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Post Info TOPIC: Mount Zijin Observatory


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Xuyi Observational Station
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Title: Atmospheric Extinction Coefficients and Night Sky Brightness At the Xuyi Observational Station
Authors: H.-H Zhang, X.-W. Liu, H.-B. Yuan, H.-B. Zhao, J.-S. Yao, H.-W. Zhang, M.-S. Xiang

We present measurements of the optical broadband atmospheric extinction coefficients and the night sky brightness at the Xuyi Observational Station of Purple Mountain Observatory (PMO). The measurements are based on CCD imaging data taken in the Sloan Digital Sky Survey g, r and i bands with the Xuyi 1.04/1.20m Schmidt Telescope for the Xuyi Schmidt Telescope Photometric Survey of the Galactic Anti-center (XSTPS-GAC), the photometric part of the Digital Sky Survey of the Galactic Anti-center (DSS-GAC). The data were collected in more than 130 winter nights from 2009 to 2011. We find that the atmospheric extinction coefficients for the g, r and i bands are 0.70, 0.55 and 0.38 mag/airmass, respectively, based on observations taken in several photometric nights. The night sky brightness determined from images of good quality has median val- ues of 21.7, 20.8 and 20.0 mag/arcsec2 and reaches 22.1, 21.2 and 20.4 mag/arcsec2 under the best observing conditions for the g, r and i bands, respectively. The relatively large extinction coefficients compared with other good astronomical observing sites are mainly due to the relatively low elevation (i.e. 180 m) and high humidity of the Station.

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RE: Mount Zijin Observatory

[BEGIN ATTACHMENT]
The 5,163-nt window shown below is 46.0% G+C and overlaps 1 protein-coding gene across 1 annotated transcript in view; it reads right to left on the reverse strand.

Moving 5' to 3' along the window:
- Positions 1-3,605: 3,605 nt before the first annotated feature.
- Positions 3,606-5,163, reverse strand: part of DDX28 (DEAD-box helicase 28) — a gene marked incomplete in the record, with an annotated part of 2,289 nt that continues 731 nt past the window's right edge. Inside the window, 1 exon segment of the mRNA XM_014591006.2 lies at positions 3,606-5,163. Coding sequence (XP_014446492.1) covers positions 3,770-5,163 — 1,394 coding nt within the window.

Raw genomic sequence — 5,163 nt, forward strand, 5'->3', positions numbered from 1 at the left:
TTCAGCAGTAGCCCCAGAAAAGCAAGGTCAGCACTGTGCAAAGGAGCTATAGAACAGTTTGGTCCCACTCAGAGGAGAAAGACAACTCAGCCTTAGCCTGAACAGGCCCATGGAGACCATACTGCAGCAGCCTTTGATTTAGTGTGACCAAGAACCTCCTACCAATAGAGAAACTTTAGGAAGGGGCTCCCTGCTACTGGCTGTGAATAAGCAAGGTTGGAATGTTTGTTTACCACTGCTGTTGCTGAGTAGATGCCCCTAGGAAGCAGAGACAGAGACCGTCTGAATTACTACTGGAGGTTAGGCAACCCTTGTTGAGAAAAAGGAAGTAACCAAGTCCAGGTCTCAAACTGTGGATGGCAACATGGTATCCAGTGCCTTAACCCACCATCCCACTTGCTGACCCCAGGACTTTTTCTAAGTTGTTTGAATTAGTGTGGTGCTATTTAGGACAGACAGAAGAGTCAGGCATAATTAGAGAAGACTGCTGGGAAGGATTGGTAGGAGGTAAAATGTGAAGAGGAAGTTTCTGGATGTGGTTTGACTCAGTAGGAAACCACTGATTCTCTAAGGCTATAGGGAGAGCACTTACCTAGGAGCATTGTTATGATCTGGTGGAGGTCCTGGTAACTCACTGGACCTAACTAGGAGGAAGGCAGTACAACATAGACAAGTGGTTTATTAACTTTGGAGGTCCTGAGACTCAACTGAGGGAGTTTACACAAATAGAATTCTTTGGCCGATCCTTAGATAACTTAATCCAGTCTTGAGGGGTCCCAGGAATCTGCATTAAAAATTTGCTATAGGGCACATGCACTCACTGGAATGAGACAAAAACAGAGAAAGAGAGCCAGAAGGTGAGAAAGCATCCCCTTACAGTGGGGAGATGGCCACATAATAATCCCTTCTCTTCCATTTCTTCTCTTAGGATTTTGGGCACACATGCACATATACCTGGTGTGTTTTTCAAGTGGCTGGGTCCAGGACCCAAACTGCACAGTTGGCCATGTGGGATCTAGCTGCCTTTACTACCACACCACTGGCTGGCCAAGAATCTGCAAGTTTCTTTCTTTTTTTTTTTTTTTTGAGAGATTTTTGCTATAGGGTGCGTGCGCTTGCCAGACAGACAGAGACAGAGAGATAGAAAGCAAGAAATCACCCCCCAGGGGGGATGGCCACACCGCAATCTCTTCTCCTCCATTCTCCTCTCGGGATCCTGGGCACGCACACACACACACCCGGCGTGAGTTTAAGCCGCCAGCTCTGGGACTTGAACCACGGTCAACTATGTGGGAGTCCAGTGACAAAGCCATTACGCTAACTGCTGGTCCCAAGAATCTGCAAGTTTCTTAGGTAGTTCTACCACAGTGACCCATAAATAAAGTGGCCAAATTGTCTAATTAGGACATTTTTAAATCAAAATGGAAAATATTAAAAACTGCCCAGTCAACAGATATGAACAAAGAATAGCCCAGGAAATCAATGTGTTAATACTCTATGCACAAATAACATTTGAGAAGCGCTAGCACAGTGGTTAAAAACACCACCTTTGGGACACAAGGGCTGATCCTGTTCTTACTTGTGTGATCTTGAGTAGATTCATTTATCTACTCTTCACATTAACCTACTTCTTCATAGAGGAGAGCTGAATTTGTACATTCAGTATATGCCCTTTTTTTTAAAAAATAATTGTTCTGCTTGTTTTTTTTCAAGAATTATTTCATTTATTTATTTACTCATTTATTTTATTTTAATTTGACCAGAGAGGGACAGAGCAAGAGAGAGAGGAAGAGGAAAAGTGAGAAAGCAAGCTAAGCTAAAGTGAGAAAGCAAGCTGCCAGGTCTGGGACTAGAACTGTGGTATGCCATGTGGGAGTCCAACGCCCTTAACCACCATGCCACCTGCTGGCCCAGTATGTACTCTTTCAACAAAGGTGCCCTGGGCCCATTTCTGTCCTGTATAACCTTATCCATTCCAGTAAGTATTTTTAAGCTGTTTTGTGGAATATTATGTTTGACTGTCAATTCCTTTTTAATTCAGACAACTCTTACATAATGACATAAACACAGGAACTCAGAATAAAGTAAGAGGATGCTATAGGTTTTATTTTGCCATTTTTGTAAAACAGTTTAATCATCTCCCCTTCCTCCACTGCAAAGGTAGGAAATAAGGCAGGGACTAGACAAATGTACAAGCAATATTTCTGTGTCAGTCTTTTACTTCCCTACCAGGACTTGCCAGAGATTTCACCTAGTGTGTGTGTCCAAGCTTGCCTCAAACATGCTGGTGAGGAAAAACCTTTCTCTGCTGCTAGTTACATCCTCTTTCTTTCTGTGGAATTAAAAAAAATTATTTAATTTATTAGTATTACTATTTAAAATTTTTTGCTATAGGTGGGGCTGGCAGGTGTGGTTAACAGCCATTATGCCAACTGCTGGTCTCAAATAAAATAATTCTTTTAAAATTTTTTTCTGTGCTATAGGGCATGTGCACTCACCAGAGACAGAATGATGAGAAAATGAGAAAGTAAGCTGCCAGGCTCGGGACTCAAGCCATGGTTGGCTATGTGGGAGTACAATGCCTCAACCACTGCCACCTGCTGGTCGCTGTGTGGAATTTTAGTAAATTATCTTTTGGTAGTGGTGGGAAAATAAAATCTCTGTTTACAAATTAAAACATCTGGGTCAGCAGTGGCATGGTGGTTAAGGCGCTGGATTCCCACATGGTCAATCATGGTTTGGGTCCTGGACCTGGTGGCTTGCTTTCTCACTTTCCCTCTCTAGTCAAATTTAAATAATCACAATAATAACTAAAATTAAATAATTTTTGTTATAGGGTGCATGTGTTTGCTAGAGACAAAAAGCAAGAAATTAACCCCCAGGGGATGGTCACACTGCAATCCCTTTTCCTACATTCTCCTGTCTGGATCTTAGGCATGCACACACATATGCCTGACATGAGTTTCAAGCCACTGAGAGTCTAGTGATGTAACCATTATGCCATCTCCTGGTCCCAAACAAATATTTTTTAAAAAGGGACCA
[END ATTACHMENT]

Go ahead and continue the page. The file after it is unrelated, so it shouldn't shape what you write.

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CAS astronomers discover 19 asteroids in two months
By taking advantage of newly-established astronomical equipment, researchers with the CAS Purple Mountain Observatory discovered a near-earth objective (NEO) on 10 April, making the total of similar findings to 19 within the past two months.

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Tests have been completed on China's Schmidt telescope, which is designed to detect near-earth objects (NEO) that could threaten the planet.
The telescope, measuring one meter in diameter, was tested by scientists at the Mount Zijin Observatory (Purple Mountain Observatory) under the Chinese Academy of Sciences, in the suburb of Huai'an city of east China's Jiangsu Province.
It is the fist telescope in China specialised in NEO observation and one of only six, one-meter NEO observation telescopes in the world.

Source Xinhua

Latitude: 3204'N; Longitude: 11849' E

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